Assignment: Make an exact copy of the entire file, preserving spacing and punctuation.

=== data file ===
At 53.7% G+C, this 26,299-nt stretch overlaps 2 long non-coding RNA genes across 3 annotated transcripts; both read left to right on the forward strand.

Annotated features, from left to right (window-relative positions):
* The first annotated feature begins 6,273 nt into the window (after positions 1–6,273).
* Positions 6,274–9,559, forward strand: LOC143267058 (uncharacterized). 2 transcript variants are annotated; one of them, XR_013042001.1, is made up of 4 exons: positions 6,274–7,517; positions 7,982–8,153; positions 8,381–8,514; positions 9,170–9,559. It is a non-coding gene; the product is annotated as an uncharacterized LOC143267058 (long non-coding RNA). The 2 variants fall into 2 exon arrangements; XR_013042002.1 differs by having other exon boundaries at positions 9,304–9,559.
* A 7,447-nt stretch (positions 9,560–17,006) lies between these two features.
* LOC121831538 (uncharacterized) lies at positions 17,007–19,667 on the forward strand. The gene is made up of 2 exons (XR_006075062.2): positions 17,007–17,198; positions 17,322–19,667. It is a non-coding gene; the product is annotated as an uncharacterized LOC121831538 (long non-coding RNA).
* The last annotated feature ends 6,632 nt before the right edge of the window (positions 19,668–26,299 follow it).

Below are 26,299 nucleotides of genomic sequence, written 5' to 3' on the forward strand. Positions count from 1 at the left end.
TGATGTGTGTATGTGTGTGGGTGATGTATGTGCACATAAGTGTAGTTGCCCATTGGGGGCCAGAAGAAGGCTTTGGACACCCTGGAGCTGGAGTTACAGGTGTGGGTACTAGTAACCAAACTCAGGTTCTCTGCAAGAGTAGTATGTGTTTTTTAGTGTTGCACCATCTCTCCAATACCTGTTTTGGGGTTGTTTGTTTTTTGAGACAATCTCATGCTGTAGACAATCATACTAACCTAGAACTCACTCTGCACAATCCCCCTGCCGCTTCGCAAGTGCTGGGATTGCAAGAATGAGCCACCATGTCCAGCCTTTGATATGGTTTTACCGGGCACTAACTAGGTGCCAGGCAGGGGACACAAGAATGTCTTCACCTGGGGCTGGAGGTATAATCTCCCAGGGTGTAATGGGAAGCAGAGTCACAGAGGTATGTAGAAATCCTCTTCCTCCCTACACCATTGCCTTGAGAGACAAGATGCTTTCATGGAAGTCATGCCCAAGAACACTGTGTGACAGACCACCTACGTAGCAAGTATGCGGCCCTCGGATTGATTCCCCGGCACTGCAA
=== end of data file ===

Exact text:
At 53.7% G+C, this 26,299-nt stretch overlaps 2 long non-coding RNA genes across 3 annotated transcripts; both read left to right on the forward strand.

Annotated features, from left to right (window-relative positions):
* The first annotated feature begins 6,273 nt into the window (after positions 1–6,273).
* Positions 6,274–9,559, forward strand: LOC143267058 (uncharacterized). 2 transcript variants are annotated; one of them, XR_013042001.1, is made up of 4 exons: positions 6,274–7,517; positions 7,982–8,153; positions 8,381–8,514; positions 9,170–9,559. It is a non-coding gene; the product is annotated as an uncharacterized LOC143267058 (long non-coding RNA). The 2 variants fall into 2 exon arrangements; XR_013042002.1 differs by having other exon boundaries at positions 9,304–9,559.
* A 7,447-nt stretch (positions 9,560–17,006) lies between these two features.
* LOC121831538 (uncharacterized) lies at positions 17,007–19,667 on the forward strand. The gene is made up of 2 exons (XR_006075062.2): positions 17,007–17,198; positions 17,322–19,667. It is a non-coding gene; the product is annotated as an uncharacterized LOC121831538 (long non-coding RNA).
* The last annotated feature ends 6,632 nt before the right edge of the window (positions 19,668–26,299 follow it).

Below are 26,299 nucleotides of genomic sequence, written 5' to 3' on the forward strand. Positions count from 1 at the left end.
TGATGTGTGTATGTGTGTGGGTGATGTATGTGCACATAAGTGTAGTTGCCCATTGGGGGCCAGAAGAAGGCTTTGGACACCCTGGAGCTGGAGTTACAGGTGTGGGTACTAGTAACCAAACTCAGGTTCTCTGCAAGAGTAGTATGTGTTTTTTAGTGTTGCACCATCTCTCCAATACCTGTTTTGGGGTTGTTTGTTTTTTGAGACAATCTCATGCTGTAGACAATCATACTAACCTAGAACTCACTCTGCACAATCCCCCTGCCGCTTCGCAAGTGCTGGGATTGCAAGAATGAGCCACCATGTCCAGCCTTTGATATGGTTTTACCGGGCACTAACTAGGTGCCAGGCAGGGGACACAAGAATGTCTTCACCTGGGGCTGGAGGTATAATCTCCCAGGGTGTAATGGGAAGCAGAGTCACAGAGGTATGTAGAAATCCTCTTCCTCCCTACACCATTGCCTTGAGAGACAAGATGCTTTCATGGAAGTCATGCCCAAGAACACTGTGTGACAGACCACCTACGTAGCAAGTATGCGGCCCTCGGATTGATTCCCCGGCACTGCAA